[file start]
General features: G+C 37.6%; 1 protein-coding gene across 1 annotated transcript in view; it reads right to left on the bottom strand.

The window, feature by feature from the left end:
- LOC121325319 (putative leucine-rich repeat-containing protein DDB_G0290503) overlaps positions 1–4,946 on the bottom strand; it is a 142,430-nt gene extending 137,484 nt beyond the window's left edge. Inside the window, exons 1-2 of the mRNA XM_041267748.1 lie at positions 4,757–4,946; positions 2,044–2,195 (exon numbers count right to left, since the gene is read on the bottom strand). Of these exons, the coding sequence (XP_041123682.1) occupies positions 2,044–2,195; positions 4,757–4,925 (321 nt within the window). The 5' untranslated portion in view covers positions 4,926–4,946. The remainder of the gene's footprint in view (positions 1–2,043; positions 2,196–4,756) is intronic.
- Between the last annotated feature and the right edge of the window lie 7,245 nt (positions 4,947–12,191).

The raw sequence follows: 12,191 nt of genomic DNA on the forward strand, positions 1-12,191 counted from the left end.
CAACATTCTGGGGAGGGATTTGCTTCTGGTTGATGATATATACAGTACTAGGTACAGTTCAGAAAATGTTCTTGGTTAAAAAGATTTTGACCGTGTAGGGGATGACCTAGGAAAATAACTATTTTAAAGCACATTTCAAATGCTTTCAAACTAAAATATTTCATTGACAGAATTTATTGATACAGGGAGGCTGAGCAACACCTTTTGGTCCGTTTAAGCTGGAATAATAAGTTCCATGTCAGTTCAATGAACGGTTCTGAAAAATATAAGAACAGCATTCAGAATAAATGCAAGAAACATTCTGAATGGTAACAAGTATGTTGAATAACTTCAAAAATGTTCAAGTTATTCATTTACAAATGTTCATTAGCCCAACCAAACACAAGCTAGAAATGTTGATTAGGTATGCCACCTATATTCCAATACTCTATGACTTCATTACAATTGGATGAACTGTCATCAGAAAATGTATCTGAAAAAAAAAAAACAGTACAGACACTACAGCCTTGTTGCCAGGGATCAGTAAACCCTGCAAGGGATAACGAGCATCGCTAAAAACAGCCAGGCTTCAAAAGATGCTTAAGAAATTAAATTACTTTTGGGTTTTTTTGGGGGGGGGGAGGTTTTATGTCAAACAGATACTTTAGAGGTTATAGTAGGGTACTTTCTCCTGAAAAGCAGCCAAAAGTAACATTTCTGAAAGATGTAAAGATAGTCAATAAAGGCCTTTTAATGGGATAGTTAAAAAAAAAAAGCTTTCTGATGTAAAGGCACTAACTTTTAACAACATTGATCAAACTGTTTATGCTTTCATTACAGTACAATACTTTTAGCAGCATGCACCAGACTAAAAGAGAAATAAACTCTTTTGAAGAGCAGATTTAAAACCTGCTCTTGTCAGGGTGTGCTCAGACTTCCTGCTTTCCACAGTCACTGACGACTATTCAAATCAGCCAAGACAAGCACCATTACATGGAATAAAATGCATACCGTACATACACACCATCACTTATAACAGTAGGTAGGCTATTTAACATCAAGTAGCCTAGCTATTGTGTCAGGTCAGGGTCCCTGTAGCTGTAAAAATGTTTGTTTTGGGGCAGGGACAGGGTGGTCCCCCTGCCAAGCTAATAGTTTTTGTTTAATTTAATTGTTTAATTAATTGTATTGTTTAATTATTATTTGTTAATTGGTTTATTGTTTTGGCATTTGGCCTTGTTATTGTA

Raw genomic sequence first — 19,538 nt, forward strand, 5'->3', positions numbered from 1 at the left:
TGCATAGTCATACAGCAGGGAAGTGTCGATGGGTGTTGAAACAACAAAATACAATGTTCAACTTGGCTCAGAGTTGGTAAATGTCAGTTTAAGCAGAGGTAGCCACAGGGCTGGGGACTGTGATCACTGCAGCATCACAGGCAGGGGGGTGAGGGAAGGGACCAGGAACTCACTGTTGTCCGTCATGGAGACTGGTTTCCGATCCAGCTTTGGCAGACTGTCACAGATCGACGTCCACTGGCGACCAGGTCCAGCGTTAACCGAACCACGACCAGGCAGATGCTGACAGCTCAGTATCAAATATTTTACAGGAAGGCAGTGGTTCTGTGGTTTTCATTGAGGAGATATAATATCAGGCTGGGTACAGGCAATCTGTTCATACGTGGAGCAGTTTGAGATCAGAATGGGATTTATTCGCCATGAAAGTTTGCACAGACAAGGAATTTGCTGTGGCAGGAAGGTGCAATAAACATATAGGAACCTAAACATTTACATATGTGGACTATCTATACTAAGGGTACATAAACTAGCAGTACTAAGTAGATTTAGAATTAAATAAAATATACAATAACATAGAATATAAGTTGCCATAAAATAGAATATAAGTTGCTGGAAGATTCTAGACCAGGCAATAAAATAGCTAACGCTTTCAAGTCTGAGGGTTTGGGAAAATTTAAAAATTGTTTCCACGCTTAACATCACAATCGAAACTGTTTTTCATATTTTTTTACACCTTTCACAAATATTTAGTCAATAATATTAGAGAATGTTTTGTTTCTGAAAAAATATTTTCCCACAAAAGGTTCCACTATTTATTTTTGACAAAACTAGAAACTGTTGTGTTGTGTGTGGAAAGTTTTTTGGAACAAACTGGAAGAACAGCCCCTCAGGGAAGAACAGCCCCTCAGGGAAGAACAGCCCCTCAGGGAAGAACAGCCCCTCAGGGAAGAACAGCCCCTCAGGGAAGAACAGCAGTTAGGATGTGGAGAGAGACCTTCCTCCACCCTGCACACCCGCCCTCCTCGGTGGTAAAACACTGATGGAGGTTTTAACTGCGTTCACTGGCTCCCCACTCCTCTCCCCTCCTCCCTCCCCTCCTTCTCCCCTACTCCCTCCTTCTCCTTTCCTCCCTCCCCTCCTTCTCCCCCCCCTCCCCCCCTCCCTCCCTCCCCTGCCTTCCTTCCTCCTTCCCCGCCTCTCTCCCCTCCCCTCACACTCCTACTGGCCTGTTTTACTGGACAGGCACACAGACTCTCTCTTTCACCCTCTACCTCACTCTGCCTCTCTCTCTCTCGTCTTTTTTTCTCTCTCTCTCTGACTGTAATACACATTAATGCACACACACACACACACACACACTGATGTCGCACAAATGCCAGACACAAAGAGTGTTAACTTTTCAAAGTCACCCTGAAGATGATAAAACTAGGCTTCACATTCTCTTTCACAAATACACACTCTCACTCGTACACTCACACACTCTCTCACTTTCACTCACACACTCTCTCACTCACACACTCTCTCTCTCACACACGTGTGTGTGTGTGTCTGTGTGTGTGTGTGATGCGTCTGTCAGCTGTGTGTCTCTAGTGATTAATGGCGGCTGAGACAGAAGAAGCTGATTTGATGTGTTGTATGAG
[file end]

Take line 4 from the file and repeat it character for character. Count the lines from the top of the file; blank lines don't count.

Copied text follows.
- Between the last annotated feature and the right edge of the window lie 7,245 nt (positions 4,947–12,191).